One of the oddities in the silver commemorative series can be found in the issue released in 1922 to commemorate the centennial of the birth of President Ulysses S. Grant. The silver half dollar was produced with the exact same design as a gold dollar (the only time this has happened in the classic commemorative series), and two varieties are known of each denomination. While the creation of different varieties was not unusual, as we have already discovered in some of the earlier articles, it was peculiar since it was not planned as such. The two different varieties appear to have been created at the Mint for unknown reasons, although it was welcomed by the commission responsible for creating this issue, as it would serve to increase sales and profits.
This commission was the Ulysses S. Grant Centenary Memorial Association, which was created in 1921 to organize events to commemorate the 100th anniversary of Grant’s birth. The most lasting impression would be the commemorative coinage created to mark this anniversary, which would mark the first time that a former President would be honored on a commemorative half dollar for the sole purpose of commemorating that President. Other former Presidents had appeared on commemorative half dollars before but those issues were initially released for different purposes (most famously perhaps Lincoln, who appeared on the Illinois Centennial commemorative half dollar in 1918).
Initially it appears that only a gold dollar was planned, but the legislation that was passed by Congress called for both 10,000 gold dollars and 250,000 silver half dollars. As was usually the case with these early commemoratives, the half dollar number was quite ambitious and the mintage was nowhere close to this number, despite the release of the two varieties. The mintage of the gold dollar actually reached the total authorized mintage that had been approved by Congress, a feat not often repeated and worthy of being mentioned. Once legislation was passed it was Laura Gardin Fraser who was appointed to make the designs for this commemorative issue.
Fraser, who had been responsible for other coinage designs, decided to focus on Grant’s military career on the obverse and his birthplace in Point Pleasant, Ohio on the reverse. Grant spent little over a year at this log cabin before moving elsewhere in Ohio, but it would forever be known as “Grant’s cabin”. The cabin stands to this day in Point Pleasant, a small community in the extreme south of Ohio, although it was moved across the country on a tour in the 1930s before being moved to Columbus, Ohio, where it was displayed at the State’s Fairgrounds for some time. It later returned to Point Pleasant and was restored and opened as a museum.
The obverse of the coin features a bust of Grant facing right, in military outfit, with the face having a pretty much lifelike appearance. Grant’s name appears on the sides, while directly under the bust are the dates 1822 and 1922. The reverse is crowded yet appears very realistic, with the log cabin in Ohio amidst large trees filling up virtually the complete coin. The only lettering we see is IN GOD WE TRUST on the top and in small letters the motto E PLURIBUS UNUM.
When the first 5,000 half dollars were received by the commission in early 1922, they were surprised to see a small incuse star added at the lower right of the obverse, right above the name “GRANT”. This was not part of the original models as employed by Fraser, and was a design element not requested by the commission for the half dollar. It resulted in perhaps one of the mysteries of the commemorative series, as nobody seems to know why the Mint added this little star to the half dollar design. Most likely it happened because of a miscommunication, as the star was to be added to the first half of the gold dollar issue, before it was to be removed from the dies when the rest of the gold dollars were struck. No matter how the variety was created it was welcomed by the commission, as collectors would now have to buy two half dollars to keep their collections complete.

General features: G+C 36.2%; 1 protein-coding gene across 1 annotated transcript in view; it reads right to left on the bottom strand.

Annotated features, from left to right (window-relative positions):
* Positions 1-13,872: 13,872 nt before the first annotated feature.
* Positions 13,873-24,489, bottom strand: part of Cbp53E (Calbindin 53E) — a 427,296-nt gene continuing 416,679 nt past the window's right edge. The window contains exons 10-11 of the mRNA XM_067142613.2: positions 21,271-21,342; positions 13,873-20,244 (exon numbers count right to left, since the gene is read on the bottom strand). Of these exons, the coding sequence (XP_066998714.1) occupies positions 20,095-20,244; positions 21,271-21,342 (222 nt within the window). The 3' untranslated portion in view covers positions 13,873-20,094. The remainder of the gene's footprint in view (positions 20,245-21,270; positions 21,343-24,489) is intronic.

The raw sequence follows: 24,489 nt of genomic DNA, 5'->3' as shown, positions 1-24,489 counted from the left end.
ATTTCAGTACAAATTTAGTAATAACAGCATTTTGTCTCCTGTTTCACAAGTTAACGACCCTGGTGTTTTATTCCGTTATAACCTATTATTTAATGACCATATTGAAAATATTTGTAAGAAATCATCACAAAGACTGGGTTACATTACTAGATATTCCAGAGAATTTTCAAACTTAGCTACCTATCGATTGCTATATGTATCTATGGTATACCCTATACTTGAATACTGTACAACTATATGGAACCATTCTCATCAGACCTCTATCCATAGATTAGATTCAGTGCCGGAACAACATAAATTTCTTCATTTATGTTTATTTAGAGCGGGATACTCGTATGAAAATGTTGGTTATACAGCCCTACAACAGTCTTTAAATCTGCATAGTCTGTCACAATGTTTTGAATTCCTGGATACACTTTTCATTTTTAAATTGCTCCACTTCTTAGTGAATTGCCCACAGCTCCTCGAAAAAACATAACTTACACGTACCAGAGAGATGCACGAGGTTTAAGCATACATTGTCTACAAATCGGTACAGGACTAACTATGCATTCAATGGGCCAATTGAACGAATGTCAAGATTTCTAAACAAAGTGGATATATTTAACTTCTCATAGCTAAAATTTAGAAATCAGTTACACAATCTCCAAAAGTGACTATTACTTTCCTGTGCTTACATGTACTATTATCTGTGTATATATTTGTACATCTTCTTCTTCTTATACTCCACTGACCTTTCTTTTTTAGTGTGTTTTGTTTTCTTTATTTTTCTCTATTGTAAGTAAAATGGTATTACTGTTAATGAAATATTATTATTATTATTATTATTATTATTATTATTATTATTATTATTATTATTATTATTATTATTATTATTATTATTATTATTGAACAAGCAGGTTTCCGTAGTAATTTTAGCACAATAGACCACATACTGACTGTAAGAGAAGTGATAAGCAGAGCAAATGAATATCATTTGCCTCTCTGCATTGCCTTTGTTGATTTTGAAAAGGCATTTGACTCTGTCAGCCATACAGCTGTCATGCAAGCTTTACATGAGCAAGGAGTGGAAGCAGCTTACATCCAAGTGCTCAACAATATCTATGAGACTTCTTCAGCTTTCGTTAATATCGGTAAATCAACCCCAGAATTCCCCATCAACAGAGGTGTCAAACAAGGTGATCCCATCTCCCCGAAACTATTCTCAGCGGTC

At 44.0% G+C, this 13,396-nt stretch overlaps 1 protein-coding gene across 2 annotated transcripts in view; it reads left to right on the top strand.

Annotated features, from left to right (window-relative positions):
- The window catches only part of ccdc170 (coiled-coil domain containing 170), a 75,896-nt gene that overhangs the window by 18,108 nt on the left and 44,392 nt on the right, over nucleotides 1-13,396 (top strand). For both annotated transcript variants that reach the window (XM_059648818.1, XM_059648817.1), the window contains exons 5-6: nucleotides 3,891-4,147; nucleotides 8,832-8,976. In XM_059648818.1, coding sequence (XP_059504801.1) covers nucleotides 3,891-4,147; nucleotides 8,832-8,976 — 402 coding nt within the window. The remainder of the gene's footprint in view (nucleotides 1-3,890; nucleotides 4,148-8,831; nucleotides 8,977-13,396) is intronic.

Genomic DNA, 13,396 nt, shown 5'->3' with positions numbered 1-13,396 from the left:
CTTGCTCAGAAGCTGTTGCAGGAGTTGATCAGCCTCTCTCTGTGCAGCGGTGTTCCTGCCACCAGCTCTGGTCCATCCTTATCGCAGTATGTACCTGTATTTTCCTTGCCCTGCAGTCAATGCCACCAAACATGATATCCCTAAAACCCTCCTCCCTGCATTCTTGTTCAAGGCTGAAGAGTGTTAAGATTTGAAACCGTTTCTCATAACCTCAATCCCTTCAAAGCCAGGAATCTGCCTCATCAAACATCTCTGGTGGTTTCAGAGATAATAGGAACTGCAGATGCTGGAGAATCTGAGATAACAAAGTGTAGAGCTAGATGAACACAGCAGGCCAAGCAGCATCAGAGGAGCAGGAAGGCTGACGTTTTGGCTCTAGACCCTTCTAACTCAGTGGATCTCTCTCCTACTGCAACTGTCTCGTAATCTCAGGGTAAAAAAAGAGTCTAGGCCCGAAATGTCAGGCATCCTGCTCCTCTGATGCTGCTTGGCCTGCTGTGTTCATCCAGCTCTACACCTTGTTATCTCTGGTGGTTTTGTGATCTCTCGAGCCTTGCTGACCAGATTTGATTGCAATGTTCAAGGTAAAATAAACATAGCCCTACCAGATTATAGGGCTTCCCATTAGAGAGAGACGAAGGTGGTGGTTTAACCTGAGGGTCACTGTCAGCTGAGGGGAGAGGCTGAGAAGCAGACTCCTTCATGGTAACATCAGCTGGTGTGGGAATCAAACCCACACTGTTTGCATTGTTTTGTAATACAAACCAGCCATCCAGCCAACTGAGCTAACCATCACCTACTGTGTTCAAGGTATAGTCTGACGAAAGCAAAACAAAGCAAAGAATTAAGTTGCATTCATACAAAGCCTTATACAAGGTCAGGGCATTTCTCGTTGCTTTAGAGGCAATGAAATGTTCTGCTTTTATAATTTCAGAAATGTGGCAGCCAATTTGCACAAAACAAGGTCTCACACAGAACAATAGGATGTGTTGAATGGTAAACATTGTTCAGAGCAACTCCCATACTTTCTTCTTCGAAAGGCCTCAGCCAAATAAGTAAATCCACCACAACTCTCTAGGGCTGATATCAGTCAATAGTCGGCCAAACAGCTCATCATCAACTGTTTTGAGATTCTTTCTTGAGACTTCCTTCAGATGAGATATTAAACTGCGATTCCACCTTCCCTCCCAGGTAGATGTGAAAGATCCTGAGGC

Like some other commemorative half dollars, no accurate records were kept as to the mintage of the Grant commemorative half dollar. The situation was further complicated by the unexpected “with star” issue, which was first offered for sale in April 1922, and remained for sale at a cost over face value until the last day of the same year. The Mint records show two numbers for both varieties combined, an unknown number of pieces were unsold and later melted, which results in the whole equation being quite complicated. Most numismatic references now show a mintage of approximately 5,000 “with star” and 95,000 “no star” Grant half dollars, although it appears that approximately 20-30% of these numbers were later melted and need to be deducted from the total number of coins issued.
Regardless of the actual mintages of either variety, the “with star” issue is distinctively rarer, being one of the more difficult issues required in a complete 144 piece early commemorative silver set. Most certified coins fall in the MS-60 to MS-64 range, with gems being rare. It appears that most of these early pieces were purchased by the general public, not necessarily by collectors, resulting in many pieces showings signs of (mis)handling. Luckily enough for collectors working on a 50 piece “type” set the no star issue is much more available, even in certified gem condition, and most pieces are quite appealing.